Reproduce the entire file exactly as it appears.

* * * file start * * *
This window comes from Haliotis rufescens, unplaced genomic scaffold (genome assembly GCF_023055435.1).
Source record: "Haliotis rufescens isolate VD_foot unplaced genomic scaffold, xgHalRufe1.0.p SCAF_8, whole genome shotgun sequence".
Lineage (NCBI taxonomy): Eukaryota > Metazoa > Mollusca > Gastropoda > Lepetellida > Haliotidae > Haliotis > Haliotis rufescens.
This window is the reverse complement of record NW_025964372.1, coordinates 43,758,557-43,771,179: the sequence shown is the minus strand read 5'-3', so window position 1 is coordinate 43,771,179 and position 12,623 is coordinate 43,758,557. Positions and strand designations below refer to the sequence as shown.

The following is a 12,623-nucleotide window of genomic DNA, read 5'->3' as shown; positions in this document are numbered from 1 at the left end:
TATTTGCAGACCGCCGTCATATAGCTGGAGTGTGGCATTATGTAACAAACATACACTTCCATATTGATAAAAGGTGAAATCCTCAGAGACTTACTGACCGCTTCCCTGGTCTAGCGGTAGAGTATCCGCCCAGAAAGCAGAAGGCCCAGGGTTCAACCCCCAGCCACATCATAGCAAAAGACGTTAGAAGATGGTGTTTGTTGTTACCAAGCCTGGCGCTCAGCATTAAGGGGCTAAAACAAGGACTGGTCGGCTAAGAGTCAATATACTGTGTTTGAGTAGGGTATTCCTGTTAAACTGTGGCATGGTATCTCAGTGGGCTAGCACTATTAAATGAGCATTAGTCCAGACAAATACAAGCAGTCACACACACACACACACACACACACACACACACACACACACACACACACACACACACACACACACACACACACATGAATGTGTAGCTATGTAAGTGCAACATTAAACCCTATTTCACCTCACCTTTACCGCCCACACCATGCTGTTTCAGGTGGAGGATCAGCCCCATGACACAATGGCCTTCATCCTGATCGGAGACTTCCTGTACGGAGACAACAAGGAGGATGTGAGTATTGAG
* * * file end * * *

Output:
This window comes from Haliotis rufescens, unplaced genomic scaffold (genome assembly GCF_023055435.1).
Source record: "Haliotis rufescens isolate VD_foot unplaced genomic scaffold, xgHalRufe1.0.p SCAF_8, whole genome shotgun sequence".
Lineage (NCBI taxonomy): Eukaryota > Metazoa > Mollusca > Gastropoda > Lepetellida > Haliotidae > Haliotis > Haliotis rufescens.
This window is the reverse complement of record NW_025964372.1, coordinates 43,758,557-43,771,179: the sequence shown is the minus strand read 5'-3', so window position 1 is coordinate 43,771,179 and position 12,623 is coordinate 43,758,557. Positions and strand designations below refer to the sequence as shown.

The following is a 12,623-nucleotide window of genomic DNA, read 5'->3' as shown; positions in this document are numbered from 1 at the left end:
TATTTGCAGACCGCCGTCATATAGCTGGAGTGTGGCATTATGTAACAAACATACACTTCCATATTGATAAAAGGTGAAATCCTCAGAGACTTACTGACCGCTTCCCTGGTCTAGCGGTAGAGTATCCGCCCAGAAAGCAGAAGGCCCAGGGTTCAACCCCCAGCCACATCATAGCAAAAGACGTTAGAAGATGGTGTTTGTTGTTACCAAGCCTGGCGCTCAGCATTAAGGGGCTAAAACAAGGACTGGTCGGCTAAGAGTCAATATACTGTGTTTGAGTAGGGTATTCCTGTTAAACTGTGGCATGGTATCTCAGTGGGCTAGCACTATTAAATGAGCATTAGTCCAGACAAATACAAGCAGTCACACACACACACACACACACACACACACACACACACACACACACACACACACACACACACACACACACACACATGAATGTGTAGCTATGTAAGTGCAACATTAAACCCTATTTCACCTCACCTTTACCGCCCACACCATGCTGTTTCAGGTGGAGGATCAGCCCCATGACACAATGGCCTTCATCCTGATCGGAGACTTCCTGTACGGAGACAACAAGGAGGATGTGAGTATTGAG